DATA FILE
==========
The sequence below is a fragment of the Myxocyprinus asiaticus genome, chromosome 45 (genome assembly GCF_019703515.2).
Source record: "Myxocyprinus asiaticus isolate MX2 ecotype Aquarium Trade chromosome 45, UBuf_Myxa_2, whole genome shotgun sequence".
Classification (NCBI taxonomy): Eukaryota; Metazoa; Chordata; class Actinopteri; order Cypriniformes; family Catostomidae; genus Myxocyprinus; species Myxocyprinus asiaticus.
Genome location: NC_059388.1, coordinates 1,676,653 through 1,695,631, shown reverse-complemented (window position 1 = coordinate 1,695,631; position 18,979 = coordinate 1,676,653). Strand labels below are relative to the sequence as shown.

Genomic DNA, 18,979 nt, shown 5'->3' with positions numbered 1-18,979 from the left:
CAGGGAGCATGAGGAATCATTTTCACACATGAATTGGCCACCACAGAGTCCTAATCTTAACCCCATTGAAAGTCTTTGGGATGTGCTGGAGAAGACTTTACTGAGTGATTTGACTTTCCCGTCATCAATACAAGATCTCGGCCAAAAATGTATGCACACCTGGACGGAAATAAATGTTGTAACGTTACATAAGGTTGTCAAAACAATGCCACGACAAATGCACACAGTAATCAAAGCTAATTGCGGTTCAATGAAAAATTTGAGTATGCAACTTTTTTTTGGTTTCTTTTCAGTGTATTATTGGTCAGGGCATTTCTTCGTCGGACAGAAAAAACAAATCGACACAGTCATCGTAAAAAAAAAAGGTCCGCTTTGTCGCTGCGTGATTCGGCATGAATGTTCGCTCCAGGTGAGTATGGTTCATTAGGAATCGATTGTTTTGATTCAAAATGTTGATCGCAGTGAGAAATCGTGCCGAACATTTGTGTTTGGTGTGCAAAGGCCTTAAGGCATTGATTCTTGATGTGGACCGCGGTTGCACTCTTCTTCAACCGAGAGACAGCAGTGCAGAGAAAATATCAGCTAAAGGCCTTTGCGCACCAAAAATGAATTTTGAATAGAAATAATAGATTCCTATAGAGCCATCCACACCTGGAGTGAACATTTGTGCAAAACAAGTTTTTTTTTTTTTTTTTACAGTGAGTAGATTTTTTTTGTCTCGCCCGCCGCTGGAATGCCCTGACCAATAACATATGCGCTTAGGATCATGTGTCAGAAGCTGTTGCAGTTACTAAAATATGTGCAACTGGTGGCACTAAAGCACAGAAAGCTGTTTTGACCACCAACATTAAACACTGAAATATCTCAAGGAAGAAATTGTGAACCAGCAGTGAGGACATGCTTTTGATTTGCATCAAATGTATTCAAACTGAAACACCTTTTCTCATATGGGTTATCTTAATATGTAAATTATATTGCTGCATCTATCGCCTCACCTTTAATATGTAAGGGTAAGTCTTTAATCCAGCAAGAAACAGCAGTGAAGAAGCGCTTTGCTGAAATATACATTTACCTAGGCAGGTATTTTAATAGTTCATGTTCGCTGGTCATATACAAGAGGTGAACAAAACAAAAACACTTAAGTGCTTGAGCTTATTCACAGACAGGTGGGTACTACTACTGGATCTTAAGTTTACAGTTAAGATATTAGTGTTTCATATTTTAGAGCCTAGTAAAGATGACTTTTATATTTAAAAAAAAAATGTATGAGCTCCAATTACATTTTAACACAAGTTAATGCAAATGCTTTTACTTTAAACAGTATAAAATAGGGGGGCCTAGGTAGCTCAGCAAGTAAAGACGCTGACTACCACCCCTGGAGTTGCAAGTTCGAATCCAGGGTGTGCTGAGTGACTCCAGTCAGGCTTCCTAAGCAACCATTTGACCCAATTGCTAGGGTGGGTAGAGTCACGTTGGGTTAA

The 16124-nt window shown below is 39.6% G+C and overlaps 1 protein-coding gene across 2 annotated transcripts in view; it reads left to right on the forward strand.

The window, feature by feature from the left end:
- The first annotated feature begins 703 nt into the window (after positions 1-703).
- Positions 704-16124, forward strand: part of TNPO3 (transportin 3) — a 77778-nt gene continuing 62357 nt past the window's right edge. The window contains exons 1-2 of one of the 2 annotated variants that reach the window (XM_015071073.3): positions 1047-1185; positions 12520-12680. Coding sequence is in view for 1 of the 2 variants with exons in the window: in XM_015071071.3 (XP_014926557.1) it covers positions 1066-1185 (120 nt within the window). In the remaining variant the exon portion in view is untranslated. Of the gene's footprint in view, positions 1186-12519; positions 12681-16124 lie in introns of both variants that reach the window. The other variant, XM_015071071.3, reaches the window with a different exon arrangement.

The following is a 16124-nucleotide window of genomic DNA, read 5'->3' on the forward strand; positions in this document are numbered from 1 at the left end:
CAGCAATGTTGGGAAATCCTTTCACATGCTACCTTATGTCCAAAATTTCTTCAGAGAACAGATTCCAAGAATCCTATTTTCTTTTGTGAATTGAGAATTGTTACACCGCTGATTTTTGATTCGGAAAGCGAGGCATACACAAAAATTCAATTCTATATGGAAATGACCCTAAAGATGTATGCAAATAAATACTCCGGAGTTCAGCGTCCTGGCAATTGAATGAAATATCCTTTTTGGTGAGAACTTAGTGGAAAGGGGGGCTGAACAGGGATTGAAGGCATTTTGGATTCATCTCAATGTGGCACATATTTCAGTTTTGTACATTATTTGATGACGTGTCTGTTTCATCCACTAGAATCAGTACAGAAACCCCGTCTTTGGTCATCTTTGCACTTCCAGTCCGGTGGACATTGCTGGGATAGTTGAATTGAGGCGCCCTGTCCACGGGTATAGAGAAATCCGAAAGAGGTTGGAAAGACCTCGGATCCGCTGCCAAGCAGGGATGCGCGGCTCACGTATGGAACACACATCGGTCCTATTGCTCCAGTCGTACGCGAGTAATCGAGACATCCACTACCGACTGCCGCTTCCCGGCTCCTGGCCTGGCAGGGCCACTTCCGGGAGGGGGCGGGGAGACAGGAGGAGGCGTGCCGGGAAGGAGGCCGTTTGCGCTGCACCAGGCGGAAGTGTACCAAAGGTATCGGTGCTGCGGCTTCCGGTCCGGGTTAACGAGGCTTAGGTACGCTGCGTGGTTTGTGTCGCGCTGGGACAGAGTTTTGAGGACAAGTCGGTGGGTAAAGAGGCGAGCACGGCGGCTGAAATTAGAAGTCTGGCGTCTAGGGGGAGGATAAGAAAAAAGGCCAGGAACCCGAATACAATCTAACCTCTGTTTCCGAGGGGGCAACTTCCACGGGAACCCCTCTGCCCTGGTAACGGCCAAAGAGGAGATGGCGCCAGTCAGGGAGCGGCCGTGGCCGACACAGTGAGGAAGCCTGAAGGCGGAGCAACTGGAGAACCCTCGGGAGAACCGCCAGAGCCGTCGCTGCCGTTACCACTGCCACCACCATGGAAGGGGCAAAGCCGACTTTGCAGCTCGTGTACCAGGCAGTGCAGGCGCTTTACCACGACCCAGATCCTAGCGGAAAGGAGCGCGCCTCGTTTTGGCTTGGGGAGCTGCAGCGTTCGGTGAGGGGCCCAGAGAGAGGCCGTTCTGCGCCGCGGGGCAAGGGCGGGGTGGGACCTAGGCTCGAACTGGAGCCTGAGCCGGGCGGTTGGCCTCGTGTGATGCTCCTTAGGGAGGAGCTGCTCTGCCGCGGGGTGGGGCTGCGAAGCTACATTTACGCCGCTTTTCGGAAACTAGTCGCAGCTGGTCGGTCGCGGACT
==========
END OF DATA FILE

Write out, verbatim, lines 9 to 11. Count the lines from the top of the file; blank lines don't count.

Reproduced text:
- The first annotated feature begins 703 nt into the window (after positions 1-703).
- Positions 704-16124, forward strand: part of TNPO3 (transportin 3) — a 77778-nt gene continuing 62357 nt past the window's right edge. The window contains exons 1-2 of one of the 2 annotated variants that reach the window (XM_015071073.3): positions 1047-1185; positions 12520-12680. Coding sequence is in view for 1 of the 2 variants with exons in the window: in XM_015071071.3 (XP_014926557.1) it covers positions 1066-1185 (120 nt within the window). In the remaining variant the exon portion in view is untranslated. Of the gene's footprint in view, positions 1186-12519; positions 12681-16124 lie in introns of both variants that reach the window. The other variant, XM_015071071.3, reaches the window with a different exon arrangement.

The following is a 16124-nucleotide window of genomic DNA, read 5'->3' on the forward strand; positions in this document are numbered from 1 at the left end: